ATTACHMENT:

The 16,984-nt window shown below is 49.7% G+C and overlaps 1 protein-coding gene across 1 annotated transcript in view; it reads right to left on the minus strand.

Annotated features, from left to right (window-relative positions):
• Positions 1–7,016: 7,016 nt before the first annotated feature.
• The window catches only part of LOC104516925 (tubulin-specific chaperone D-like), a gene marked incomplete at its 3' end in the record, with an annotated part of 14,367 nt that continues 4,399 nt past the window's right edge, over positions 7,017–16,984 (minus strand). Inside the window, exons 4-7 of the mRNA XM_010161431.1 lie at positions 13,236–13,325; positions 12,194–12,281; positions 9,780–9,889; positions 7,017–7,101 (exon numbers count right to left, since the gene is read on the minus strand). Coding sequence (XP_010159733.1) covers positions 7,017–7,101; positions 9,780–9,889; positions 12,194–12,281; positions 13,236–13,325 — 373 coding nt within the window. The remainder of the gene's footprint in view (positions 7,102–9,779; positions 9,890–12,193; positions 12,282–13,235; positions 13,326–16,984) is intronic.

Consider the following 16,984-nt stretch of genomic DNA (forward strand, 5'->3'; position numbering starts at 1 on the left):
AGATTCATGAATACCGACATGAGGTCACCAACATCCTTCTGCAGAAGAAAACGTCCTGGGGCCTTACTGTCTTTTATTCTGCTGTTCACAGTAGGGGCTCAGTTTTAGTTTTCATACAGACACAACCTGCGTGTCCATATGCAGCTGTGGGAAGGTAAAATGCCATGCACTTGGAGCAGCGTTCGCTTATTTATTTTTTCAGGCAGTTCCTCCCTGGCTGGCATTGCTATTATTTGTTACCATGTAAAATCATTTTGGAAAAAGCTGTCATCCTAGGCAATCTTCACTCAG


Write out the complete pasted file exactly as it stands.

The 16,984-nt window shown below is 49.7% G+C and overlaps 1 protein-coding gene across 1 annotated transcript in view; it reads right to left on the minus strand.

Annotated features, from left to right (window-relative positions):
• Positions 1–7,016: 7,016 nt before the first annotated feature.
• The window catches only part of LOC104516925 (tubulin-specific chaperone D-like), a gene marked incomplete at its 3' end in the record, with an annotated part of 14,367 nt that continues 4,399 nt past the window's right edge, over positions 7,017–16,984 (minus strand). Inside the window, exons 4-7 of the mRNA XM_010161431.1 lie at positions 13,236–13,325; positions 12,194–12,281; positions 9,780–9,889; positions 7,017–7,101 (exon numbers count right to left, since the gene is read on the minus strand). Coding sequence (XP_010159733.1) covers positions 7,017–7,101; positions 9,780–9,889; positions 12,194–12,281; positions 13,236–13,325 — 373 coding nt within the window. The remainder of the gene's footprint in view (positions 7,102–9,779; positions 9,890–12,193; positions 12,282–13,235; positions 13,326–16,984) is intronic.

Consider the following 16,984-nt stretch of genomic DNA (forward strand, 5'->3'; position numbering starts at 1 on the left):
AGATTCATGAATACCGACATGAGGTCACCAACATCCTTCTGCAGAAGAAAACGTCCTGGGGCCTTACTGTCTTTTATTCTGCTGTTCACAGTAGGGGCTCAGTTTTAGTTTTCATACAGACACAACCTGCGTGTCCATATGCAGCTGTGGGAAGGTAAAATGCCATGCACTTGGAGCAGCGTTCGCTTATTTATTTTTTCAGGCAGTTCCTCCCTGGCTGGCATTGCTATTATTTGTTACCATGTAAAATCATTTTGGAAAAAGCTGTCATCCTAGGCAATCTTCACTCAG